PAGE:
Some history

MELENARA: Neptune’s gift

Melenara, a name from the pre-Hispanic times, witnessed the hard-working fishermen of the Telde guanartemato (name given by the aboriginals to their kingdoms) plunging into the waters in search for their most appreciated food resource: fish.

At the end of the 16th century there was an enriching maritime trade with north-European cities. The Flemish altarpiece at the San Juan Basilica, in Telde, is an exponent of this commercial rise. It is told that Francis Drake, a hero to the Britons and a vulgar pirate to the Spaniards, attacked Melenara on October 6th, 1595. The brave defense of the post ended up with the withdrawal of the English, inspiring famous Spanish poet Lope de Vega some of his verses in the book La Dragontea.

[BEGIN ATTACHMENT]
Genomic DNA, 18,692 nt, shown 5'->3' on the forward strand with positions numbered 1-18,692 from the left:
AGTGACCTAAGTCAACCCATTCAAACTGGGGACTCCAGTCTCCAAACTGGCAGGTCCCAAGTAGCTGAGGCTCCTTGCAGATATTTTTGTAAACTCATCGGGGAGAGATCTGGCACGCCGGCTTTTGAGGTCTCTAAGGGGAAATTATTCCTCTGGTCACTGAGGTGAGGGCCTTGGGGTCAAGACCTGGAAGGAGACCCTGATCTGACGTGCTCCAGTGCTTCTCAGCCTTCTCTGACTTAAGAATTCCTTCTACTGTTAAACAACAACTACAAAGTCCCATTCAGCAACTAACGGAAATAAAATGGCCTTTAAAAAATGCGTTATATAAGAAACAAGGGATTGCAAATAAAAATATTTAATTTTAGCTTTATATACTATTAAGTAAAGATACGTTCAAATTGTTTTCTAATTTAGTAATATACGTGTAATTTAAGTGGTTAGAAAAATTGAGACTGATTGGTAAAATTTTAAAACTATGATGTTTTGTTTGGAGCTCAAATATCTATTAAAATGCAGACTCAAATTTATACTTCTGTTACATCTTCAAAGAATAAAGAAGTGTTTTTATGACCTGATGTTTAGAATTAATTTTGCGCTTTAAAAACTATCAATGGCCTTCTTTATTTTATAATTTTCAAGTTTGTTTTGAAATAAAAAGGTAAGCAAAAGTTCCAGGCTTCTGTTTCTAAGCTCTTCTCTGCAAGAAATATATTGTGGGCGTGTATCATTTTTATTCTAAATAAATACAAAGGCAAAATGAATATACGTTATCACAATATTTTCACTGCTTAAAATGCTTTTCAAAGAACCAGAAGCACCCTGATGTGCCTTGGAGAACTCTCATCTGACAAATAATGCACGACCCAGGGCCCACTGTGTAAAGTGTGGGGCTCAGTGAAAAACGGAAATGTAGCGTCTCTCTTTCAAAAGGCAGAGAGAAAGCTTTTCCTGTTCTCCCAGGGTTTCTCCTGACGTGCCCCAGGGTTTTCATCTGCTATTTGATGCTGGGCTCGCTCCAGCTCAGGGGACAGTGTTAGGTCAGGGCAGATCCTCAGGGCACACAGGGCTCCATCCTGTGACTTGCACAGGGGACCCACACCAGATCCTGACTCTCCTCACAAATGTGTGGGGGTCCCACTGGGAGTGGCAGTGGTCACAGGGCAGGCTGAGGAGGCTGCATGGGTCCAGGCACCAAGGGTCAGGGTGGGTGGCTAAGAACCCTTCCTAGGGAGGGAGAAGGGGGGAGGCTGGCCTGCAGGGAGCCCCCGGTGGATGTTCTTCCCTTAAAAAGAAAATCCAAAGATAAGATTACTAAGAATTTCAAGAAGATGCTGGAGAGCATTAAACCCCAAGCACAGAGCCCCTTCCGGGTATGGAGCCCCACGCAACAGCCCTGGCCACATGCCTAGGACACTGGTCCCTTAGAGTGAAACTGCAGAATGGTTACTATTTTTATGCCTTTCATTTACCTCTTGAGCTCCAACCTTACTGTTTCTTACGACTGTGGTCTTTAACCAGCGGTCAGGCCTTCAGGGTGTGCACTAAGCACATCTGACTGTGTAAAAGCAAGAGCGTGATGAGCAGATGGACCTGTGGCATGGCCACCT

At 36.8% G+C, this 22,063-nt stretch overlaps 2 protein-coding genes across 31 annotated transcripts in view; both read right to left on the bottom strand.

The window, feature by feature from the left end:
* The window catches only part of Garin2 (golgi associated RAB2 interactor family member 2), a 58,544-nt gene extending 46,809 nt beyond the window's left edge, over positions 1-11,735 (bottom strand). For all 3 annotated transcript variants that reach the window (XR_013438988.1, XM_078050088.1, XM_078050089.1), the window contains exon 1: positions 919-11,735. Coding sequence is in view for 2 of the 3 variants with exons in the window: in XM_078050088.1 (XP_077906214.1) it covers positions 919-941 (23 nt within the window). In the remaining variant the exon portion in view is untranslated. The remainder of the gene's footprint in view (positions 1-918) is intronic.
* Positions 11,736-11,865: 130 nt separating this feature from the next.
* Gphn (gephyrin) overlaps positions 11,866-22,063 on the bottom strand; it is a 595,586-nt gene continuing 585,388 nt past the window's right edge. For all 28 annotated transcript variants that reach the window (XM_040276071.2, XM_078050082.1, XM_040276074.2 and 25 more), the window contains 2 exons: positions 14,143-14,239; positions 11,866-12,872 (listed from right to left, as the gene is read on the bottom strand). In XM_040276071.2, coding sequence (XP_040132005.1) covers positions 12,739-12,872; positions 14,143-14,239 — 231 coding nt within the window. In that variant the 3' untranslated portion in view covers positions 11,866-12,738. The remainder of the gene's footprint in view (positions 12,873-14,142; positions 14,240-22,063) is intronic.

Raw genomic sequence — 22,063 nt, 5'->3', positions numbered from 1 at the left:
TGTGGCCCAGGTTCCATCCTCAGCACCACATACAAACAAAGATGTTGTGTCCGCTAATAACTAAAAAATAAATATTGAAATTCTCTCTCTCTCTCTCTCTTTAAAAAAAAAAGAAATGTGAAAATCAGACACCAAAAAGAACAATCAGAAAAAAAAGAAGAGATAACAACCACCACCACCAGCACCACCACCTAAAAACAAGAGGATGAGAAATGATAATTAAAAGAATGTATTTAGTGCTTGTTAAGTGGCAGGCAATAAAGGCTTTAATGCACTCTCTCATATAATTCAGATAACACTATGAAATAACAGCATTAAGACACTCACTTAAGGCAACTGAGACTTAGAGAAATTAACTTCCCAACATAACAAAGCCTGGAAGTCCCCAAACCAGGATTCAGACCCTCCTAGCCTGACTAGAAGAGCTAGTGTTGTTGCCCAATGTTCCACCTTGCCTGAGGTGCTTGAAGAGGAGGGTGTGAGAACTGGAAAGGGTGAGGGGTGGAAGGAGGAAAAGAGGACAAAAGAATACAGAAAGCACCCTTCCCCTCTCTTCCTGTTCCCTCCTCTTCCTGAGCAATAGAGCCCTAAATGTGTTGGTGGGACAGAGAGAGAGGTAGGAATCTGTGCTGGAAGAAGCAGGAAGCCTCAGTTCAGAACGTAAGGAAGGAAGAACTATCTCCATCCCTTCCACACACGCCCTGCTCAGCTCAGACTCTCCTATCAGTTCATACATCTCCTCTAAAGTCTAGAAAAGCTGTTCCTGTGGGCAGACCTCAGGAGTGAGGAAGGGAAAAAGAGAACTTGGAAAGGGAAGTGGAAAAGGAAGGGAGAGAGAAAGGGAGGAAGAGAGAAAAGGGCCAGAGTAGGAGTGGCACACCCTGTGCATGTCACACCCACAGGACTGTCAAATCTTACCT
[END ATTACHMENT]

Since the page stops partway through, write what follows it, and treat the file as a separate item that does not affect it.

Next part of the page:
Today, an old breakwater built between 1920 and 1925 in the Canaries-Britain banana trade peak times still shelters the fishermen, and so does the Taliarte quay with the scientists working at the Marine Science and Innovation Park located there, where efforts from several organizations and institutions meet in order to research on and preserve the Canarian seas.

This beautiful rocky area of the east of Gran Canaria, where in 2001 was erected the unique and popular Neptune statue that features the spot, the artisan fishermen can be seen every day mending their nets and getting the equipment ready for the battle to bring back to the coast the best fish catch freshly obtained.